We’re in the midst of the greatest sociopolitical uprising since the 1960s. What began as an indictment of the ubiquity, power and cultural cachet of law enforcement has morphed into a national conversation, where anyone, any business, any industry, any institution that profits from anti-blackness might find itself called out. (It was both not funny and really funny to watch brands try to pre-empt this attention by rushing to release statements of solidarity in early June. Still, thank you, Kellogg’s, for your commitment to Black Lives Matter.)
A predictable result of this upheaval has been a critical mass of white people either doing the absolute least or the absolute most. This is where I’m supposed to write, “Not all white people.” I won’t. But if it helps, you can imagine I did.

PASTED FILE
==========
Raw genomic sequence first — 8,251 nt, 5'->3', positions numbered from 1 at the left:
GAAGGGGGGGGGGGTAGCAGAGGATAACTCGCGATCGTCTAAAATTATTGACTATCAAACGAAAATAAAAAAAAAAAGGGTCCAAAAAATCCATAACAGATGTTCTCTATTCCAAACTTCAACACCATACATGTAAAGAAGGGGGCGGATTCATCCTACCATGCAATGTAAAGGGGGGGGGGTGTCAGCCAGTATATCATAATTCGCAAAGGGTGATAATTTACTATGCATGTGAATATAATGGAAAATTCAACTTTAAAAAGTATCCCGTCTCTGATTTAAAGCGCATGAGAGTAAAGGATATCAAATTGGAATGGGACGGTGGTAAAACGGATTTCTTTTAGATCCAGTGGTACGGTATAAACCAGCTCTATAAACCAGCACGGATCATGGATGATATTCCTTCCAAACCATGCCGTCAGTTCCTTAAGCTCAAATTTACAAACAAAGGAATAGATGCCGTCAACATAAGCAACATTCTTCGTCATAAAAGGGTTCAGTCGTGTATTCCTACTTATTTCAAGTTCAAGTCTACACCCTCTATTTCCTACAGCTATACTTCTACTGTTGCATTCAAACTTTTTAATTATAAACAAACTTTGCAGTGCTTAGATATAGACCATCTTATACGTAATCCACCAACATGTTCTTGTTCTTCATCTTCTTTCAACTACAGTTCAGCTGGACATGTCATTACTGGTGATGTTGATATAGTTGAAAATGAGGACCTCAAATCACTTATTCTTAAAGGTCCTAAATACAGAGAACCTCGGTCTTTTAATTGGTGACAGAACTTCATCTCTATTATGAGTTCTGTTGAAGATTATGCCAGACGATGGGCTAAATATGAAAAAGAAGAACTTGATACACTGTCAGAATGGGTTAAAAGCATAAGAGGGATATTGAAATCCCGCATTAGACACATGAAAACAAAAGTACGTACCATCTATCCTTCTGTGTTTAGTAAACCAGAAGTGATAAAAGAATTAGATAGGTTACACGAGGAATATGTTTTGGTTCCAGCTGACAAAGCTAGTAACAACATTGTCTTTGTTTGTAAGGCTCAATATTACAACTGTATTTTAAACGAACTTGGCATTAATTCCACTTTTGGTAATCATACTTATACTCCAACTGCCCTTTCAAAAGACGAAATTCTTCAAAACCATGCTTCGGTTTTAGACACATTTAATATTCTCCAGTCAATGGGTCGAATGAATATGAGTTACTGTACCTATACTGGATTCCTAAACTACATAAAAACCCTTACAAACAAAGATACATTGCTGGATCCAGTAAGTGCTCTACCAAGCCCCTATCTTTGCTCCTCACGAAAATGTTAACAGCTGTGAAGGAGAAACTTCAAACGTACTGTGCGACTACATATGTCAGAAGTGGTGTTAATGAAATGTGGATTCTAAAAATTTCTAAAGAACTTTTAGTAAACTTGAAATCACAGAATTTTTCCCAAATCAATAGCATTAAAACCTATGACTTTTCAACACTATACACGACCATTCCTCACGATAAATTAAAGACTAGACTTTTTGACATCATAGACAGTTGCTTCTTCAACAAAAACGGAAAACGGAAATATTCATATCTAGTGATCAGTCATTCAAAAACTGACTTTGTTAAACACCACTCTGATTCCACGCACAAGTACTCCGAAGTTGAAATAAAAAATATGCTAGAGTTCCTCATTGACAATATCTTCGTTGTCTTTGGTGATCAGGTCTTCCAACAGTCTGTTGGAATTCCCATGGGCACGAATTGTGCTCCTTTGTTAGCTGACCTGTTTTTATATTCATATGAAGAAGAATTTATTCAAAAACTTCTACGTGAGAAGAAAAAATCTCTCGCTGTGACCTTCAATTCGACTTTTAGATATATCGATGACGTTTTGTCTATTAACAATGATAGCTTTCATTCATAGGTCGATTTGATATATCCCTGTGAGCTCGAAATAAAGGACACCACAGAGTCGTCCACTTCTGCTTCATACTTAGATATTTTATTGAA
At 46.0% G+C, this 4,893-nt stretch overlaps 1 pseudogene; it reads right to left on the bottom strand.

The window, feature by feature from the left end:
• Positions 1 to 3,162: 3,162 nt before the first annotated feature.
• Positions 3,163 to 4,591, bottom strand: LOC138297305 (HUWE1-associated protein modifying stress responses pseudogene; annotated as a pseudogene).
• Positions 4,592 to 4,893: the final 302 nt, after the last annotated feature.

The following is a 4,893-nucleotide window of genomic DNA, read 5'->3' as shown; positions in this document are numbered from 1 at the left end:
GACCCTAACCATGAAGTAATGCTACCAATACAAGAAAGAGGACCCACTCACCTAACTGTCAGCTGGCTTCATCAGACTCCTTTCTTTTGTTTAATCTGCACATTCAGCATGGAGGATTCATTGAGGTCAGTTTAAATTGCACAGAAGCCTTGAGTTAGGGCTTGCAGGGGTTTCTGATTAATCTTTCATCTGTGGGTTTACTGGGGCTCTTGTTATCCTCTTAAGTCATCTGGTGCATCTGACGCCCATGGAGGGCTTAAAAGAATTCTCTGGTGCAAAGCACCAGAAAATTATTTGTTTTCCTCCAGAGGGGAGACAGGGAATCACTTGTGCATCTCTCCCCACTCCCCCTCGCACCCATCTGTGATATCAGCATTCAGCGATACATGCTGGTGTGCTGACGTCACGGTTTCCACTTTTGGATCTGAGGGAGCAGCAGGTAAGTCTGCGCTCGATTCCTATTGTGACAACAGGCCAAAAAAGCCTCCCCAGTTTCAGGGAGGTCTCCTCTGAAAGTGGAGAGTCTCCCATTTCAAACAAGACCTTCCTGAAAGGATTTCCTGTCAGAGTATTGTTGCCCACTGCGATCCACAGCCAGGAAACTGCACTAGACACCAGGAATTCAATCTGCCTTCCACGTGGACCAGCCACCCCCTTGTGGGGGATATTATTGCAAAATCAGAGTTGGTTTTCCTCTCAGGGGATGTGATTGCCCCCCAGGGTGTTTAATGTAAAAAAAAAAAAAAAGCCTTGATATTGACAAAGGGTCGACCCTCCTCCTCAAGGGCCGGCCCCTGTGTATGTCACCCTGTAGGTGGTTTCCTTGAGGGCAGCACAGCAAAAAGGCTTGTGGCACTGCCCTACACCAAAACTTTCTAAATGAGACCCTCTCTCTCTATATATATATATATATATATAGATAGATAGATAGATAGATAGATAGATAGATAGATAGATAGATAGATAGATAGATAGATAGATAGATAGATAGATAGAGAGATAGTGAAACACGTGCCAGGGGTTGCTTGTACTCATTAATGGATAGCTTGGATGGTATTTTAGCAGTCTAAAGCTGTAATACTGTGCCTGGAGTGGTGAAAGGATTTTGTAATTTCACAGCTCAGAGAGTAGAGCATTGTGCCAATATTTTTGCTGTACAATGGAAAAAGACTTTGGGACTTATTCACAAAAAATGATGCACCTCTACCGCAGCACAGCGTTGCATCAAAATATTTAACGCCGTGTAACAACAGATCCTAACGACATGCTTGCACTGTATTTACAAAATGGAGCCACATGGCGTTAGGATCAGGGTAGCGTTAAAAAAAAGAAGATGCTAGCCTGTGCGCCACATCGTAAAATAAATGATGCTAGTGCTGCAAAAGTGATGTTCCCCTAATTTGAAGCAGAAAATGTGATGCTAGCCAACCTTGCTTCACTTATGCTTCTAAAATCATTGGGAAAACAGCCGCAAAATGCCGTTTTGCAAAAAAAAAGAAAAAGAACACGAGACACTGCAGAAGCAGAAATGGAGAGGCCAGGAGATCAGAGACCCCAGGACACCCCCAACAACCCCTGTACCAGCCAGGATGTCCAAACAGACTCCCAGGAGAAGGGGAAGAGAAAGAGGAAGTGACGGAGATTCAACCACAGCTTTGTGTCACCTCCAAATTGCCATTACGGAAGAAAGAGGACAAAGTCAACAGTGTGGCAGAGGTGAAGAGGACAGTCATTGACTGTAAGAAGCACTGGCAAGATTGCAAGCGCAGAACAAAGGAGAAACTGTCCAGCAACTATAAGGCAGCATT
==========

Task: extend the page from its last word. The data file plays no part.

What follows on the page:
The people doing the least can be found in every viral video clip of a white person hysterically refusing to wear a mask at Trader Joe’s. These people are unhinged, dangerous and just plain goofy, willing to die (and kill) over Jicama Wraps and Kale Gnocchi. And the people doing the most? Well, the most happens anytime a white person encounters a Black person who writes about race — or just a Black person who just happens to be Black — and the Serious Conversation About Racism (SCAR) must ensue. This isn’t a new phenomenon. I’ve been SCARed before in the grocery store express aisle, between pickup hoop games at the gym, while getting a colonoscopy, and at least 82 percent of the unsolicited emails I get are drive-by SCARings. But now America feels like a deleted scene from “Get Out.” Or better yet, “The Sixth Sense.” But instead of seeing dead people, white people see us as walking, talking, antiracist book lists.